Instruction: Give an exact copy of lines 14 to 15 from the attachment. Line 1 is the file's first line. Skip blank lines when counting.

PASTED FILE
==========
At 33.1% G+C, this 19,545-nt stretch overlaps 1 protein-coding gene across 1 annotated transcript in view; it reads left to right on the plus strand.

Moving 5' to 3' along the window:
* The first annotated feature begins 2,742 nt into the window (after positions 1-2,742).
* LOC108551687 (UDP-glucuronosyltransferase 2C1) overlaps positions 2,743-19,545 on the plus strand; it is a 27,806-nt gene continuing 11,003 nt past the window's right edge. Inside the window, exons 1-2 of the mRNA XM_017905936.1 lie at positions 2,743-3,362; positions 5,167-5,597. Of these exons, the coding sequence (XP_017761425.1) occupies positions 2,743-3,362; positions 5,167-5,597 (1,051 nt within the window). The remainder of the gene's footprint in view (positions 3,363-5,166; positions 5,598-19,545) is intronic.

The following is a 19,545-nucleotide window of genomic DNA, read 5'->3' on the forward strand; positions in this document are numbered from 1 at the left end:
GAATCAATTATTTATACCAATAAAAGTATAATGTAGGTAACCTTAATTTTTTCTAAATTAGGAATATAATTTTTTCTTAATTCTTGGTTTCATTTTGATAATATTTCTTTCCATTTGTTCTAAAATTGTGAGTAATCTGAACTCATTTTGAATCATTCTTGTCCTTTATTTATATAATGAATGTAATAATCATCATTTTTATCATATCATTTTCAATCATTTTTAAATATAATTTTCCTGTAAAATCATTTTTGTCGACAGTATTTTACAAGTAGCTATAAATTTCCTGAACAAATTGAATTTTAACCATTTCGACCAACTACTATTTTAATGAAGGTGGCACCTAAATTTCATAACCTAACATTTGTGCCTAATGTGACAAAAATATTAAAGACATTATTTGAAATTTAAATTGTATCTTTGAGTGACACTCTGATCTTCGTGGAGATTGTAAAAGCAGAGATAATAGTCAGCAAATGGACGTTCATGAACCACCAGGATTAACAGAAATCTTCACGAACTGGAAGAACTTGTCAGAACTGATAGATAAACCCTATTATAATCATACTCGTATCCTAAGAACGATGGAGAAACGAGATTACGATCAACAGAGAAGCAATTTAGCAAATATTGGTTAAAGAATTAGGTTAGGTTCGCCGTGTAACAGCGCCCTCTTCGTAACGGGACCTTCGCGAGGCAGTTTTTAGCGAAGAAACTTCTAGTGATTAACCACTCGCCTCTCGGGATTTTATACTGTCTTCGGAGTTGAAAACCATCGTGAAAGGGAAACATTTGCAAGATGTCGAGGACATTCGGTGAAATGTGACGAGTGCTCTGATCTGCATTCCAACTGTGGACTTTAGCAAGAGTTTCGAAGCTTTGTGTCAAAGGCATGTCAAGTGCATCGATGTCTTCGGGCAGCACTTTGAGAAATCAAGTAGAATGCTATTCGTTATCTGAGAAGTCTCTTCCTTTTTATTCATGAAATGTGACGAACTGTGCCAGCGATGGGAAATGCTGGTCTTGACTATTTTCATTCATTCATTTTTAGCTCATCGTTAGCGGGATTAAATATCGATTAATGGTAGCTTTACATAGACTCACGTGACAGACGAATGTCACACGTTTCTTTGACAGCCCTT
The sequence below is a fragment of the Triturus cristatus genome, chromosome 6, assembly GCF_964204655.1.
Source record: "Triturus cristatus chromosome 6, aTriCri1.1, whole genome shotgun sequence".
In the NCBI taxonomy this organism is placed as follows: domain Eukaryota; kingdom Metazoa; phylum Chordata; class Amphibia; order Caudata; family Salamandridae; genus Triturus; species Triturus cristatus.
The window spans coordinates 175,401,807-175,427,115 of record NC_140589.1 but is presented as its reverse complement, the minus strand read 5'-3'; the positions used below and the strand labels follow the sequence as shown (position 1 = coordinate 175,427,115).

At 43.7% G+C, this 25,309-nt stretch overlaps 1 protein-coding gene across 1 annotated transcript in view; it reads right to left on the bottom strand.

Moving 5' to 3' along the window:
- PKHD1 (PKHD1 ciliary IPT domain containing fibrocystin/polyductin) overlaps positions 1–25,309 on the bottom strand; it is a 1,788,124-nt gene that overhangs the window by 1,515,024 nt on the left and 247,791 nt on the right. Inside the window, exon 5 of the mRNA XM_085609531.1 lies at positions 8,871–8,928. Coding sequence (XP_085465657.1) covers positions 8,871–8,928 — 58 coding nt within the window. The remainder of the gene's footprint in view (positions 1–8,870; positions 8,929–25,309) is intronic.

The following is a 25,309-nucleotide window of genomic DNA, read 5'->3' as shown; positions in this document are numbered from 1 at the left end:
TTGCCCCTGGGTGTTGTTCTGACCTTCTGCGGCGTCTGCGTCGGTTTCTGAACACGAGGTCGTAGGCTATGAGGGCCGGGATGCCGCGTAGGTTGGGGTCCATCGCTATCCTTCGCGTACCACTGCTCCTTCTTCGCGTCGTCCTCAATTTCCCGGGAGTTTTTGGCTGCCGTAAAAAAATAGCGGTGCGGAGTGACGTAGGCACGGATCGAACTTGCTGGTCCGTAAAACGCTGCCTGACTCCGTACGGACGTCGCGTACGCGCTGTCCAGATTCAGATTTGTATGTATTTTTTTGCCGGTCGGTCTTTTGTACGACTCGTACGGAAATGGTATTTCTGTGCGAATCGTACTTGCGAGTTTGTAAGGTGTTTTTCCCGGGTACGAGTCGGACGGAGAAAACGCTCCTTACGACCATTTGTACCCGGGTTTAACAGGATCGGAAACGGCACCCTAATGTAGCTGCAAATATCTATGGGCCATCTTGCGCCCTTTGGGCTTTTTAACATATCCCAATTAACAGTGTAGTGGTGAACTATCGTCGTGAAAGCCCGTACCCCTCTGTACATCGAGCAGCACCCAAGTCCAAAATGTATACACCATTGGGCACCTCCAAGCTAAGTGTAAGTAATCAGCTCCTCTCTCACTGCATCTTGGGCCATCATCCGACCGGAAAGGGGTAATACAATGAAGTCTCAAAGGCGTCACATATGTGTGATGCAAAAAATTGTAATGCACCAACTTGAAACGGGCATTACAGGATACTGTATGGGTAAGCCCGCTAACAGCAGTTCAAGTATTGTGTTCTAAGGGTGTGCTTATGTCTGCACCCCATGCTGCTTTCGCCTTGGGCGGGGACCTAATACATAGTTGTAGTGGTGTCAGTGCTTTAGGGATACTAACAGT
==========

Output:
The following is a 25,309-nucleotide window of genomic DNA, read 5'->3' as shown; positions in this document are numbered from 1 at the left end:
TTGCCCCTGGGTGTTGTTCTGACCTTCTGCGGCGTCTGCGTCGGTTTCTGAACACGAGGTCGTAGGCTATGAGGGCCGGGATGCCGCGTAGGTTGGGGTCCATCGCTATCCTTCGCGTACCACTGCTCCTTCTTCGCGTCGTCCTCAATTTCCCGGGAGTTTTTGGCTGCCGTAAAAAAATAGCGGTGCGGAGTGACGTAGGCACGGATCGAACTTGCTGGTCCGTAAAACGCTGCCTGACTCCGTACGGACGTCGCGTACGCGCTGTCCAGATTCAGATTTGTATGTATTTTTTTGCCGGTCGGTCTTTTGTACGACTCGTACGGAAATGGTATTTCTGTGCGAATCGTACTTGCGAGTTTGTAAGGTGTTTTTCCCGGGTACGAGTCGGACGGAGAAAACGCTCCTTACGACCATTTGTACCCGGGTTTAACAGGATCGGAAACGGCACCCTAATGTAGCTGCAAATATCTATGGGCCATCTTGCGCCCTTTGGGCTTTTTAACATATCCCAATTAACAGTGTAGTGGTGAACTATCGTCGTGAAAGCCCGTACCCCTCTGTACATCGAGCAGCACCCAAGTCCAAAATGTATACACCATTGGGCACCTCCAAGCTAAGTGTAAGTAATCAGCTCCTCTCTCACTGCATCTTGGGCCATCATCCGACCGGAAAGGGGTAATACAATGAAGTCTCAAAGGCGTCACATATGTGTGATGCAAAAAATTGTAATGCACCAACTTGAAACGGGCATTACAGGATACTGTATGGGTAAGCCCGCTAACAGCAGTTCAAGTATTGTGTTCTAAGGGTGTGCTTATGTCTGCACCCCATGCTGCTTTCGCCTTGGGCGGGGACCTAATACATAGTTGTAGTGGTGTCAGTGCTTTAGGGATACTAACAGT